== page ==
Grado de dificultad: 3 (Por el idioma)
We found this wonderful idea, reported in a photographic article of the Washington Post.
By the way, the illustration above present article comes directly from this article. You can find several others in the original post.
It’s about a phenomenon that seems to be growing: in the suburbs of several cities all around the United States. The concept of “tiny house” is intended to give to lost people what EVERYONE deserve, a home.
- Kansas City (Missouri), a projet of US Forces Veterans.
- Austin (Texas), for the “chronically homeless”.
- Seattle (Washington) has 9 communities of tiny houses (100 square feets large, each).
- Detroit (Michigan)
- Nashville (Tennessee)
- Newfield (New York)
This is not a “shelter”. People don’t beg for food and don’t have to register each day to get the right not to sleep in the street. They are given a roof and four wall for themselves.
These tiny houses are the size of a room; call them a mini studio, if you want.
There is another article in the same news media:
It describes a variation of the same concept: using an ancient mall as a common safe ground to build a community.
Reading and looking at the photos, I was remembering the daily walk I had every morning, by the “Autopista Norte”. Arriving under the bridge of “Calle 100”, there was always someone sleeping on the floor.
Note: I say “was” because I don’t work around there anymore, but I’m sure that this place remains a night open air shelter.
Now, every day, I can see people “selling” garbage plastic bags, and cleaning windshields for a coin or two. Where do these people sleep at night, I’ve no idea.
I see many times entire families, waiting by the traffic light. There’s worse: some are showing off babies to inspire more compassion, to get more coins.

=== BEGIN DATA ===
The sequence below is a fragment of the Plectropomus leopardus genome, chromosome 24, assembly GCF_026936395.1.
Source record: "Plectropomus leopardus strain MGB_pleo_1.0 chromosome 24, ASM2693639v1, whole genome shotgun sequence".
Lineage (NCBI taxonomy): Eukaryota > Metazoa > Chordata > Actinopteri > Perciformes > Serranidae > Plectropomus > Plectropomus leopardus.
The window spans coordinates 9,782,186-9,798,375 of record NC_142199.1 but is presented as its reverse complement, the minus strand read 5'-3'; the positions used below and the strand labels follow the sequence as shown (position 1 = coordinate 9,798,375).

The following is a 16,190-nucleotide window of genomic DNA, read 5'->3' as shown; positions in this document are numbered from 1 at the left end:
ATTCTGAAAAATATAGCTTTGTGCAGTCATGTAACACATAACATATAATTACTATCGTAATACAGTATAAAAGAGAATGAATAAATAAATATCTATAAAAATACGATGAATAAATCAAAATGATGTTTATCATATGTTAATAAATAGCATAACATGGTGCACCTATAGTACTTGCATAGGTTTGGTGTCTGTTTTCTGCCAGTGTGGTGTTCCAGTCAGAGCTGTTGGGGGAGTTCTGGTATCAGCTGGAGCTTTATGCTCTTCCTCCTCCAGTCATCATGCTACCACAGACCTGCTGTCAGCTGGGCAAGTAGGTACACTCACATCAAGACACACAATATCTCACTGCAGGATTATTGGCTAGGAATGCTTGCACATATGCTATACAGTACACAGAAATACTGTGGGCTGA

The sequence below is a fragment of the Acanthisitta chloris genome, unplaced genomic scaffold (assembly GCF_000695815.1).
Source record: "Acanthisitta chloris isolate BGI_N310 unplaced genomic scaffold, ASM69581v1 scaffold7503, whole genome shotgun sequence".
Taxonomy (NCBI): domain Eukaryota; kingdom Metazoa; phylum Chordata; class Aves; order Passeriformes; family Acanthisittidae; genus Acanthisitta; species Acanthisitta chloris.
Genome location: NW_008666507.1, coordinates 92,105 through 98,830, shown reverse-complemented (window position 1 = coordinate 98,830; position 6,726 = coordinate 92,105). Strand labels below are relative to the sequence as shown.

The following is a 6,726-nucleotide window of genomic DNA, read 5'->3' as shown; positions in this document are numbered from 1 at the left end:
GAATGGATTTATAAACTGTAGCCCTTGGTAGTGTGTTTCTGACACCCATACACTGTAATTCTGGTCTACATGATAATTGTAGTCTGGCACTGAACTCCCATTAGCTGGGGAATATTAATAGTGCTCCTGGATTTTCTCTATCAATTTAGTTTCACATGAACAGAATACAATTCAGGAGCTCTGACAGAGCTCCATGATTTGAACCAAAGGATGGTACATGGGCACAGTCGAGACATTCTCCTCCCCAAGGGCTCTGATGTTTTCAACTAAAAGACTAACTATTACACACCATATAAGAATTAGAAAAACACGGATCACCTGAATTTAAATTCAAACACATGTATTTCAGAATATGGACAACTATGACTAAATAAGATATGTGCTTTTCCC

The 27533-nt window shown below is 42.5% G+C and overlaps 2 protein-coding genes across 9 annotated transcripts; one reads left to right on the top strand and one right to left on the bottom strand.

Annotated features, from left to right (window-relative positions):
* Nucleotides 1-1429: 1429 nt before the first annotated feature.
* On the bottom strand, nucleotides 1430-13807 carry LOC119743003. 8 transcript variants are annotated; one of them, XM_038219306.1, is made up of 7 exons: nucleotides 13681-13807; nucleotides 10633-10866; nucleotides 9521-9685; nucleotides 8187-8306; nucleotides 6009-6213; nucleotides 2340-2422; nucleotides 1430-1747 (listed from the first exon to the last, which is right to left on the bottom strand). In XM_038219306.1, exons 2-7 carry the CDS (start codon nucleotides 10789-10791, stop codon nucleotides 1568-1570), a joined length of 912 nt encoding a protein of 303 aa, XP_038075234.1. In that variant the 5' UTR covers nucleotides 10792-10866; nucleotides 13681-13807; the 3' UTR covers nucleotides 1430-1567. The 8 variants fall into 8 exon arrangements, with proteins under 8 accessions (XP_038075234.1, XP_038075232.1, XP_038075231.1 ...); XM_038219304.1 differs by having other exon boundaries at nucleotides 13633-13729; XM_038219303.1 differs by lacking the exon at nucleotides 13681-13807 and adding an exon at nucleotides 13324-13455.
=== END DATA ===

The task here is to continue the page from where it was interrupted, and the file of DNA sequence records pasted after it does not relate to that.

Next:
The point is that they have literally nothing, not even a roof over their heads and walls around them to protect them at night
Bogotá started a project of “street shops” to give to “el comercio informal” a chance to be officially part of the community. These booths don’t occupy much place in the streets, and people actually use them… But not enough: a vast majority of the street vendors are wandering out everywhere, because they don’t even have the money to pay the rent for such a booth.
The notion of tiny house under our latitude would be much easier to achieve. Instead of “proudly” wiping out “El Cartucho” or “El Bronx”, sending people away without any place for them, this is what should be done.
Think of it, powerful politicians:
- You would know where they are (they are home). They would not sleep in the street anymore; they would not be “invading” dangerous and unhealthy places.
- You would know who they are, meaning that they would exist again.
They need space for a bed to sleep and a table to eat, write, and read, and a shower to clean. A place to regain respect of themselves, to be born again. They need it and they deserve it.
No one knows what will happen tomorrow.
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